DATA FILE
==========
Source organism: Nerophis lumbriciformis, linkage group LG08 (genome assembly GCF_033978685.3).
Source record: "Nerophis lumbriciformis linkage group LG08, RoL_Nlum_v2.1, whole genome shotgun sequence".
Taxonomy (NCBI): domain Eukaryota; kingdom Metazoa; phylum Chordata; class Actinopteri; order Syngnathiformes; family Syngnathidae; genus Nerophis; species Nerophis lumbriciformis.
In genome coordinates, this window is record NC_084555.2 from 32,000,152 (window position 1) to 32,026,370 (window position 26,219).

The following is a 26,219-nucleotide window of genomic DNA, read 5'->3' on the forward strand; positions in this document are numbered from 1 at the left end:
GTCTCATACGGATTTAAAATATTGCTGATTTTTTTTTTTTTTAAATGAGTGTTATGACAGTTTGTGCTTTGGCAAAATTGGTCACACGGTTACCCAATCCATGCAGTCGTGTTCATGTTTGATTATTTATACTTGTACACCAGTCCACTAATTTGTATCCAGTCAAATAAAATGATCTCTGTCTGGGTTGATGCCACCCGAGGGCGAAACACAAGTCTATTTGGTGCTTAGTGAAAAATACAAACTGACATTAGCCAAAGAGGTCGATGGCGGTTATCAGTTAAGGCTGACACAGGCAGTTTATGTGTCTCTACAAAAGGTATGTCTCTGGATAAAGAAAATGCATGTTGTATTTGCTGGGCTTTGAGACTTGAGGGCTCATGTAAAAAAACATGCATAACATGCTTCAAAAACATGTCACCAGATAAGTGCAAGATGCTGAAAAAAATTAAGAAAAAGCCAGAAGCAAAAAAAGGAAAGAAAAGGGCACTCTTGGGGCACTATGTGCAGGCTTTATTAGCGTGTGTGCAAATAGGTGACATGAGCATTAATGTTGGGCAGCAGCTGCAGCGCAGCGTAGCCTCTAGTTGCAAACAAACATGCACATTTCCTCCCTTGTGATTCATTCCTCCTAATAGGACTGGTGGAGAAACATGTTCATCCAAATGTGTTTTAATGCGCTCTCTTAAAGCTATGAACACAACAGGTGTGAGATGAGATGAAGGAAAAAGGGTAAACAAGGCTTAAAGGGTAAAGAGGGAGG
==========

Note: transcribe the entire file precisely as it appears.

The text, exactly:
Source organism: Nerophis lumbriciformis, linkage group LG08 (genome assembly GCF_033978685.3).
Source record: "Nerophis lumbriciformis linkage group LG08, RoL_Nlum_v2.1, whole genome shotgun sequence".
Taxonomy (NCBI): domain Eukaryota; kingdom Metazoa; phylum Chordata; class Actinopteri; order Syngnathiformes; family Syngnathidae; genus Nerophis; species Nerophis lumbriciformis.
In genome coordinates, this window is record NC_084555.2 from 32,000,152 (window position 1) to 32,026,370 (window position 26,219).

The following is a 26,219-nucleotide window of genomic DNA, read 5'->3' on the forward strand; positions in this document are numbered from 1 at the left end:
GTCTCATACGGATTTAAAATATTGCTGATTTTTTTTTTTTTTAAATGAGTGTTATGACAGTTTGTGCTTTGGCAAAATTGGTCACACGGTTACCCAATCCATGCAGTCGTGTTCATGTTTGATTATTTATACTTGTACACCAGTCCACTAATTTGTATCCAGTCAAATAAAATGATCTCTGTCTGGGTTGATGCCACCCGAGGGCGAAACACAAGTCTATTTGGTGCTTAGTGAAAAATACAAACTGACATTAGCCAAAGAGGTCGATGGCGGTTATCAGTTAAGGCTGACACAGGCAGTTTATGTGTCTCTACAAAAGGTATGTCTCTGGATAAAGAAAATGCATGTTGTATTTGCTGGGCTTTGAGACTTGAGGGCTCATGTAAAAAAACATGCATAACATGCTTCAAAAACATGTCACCAGATAAGTGCAAGATGCTGAAAAAAATTAAGAAAAAGCCAGAAGCAAAAAAAGGAAAGAAAAGGGCACTCTTGGGGCACTATGTGCAGGCTTTATTAGCGTGTGTGCAAATAGGTGACATGAGCATTAATGTTGGGCAGCAGCTGCAGCGCAGCGTAGCCTCTAGTTGCAAACAAACATGCACATTTCCTCCCTTGTGATTCATTCCTCCTAATAGGACTGGTGGAGAAACATGTTCATCCAAATGTGTTTTAATGCGCTCTCTTAAAGCTATGAACACAACAGGTGTGAGATGAGATGAAGGAAAAAGGGTAAACAAGGCTTAAAGGGTAAAGAGGGAGG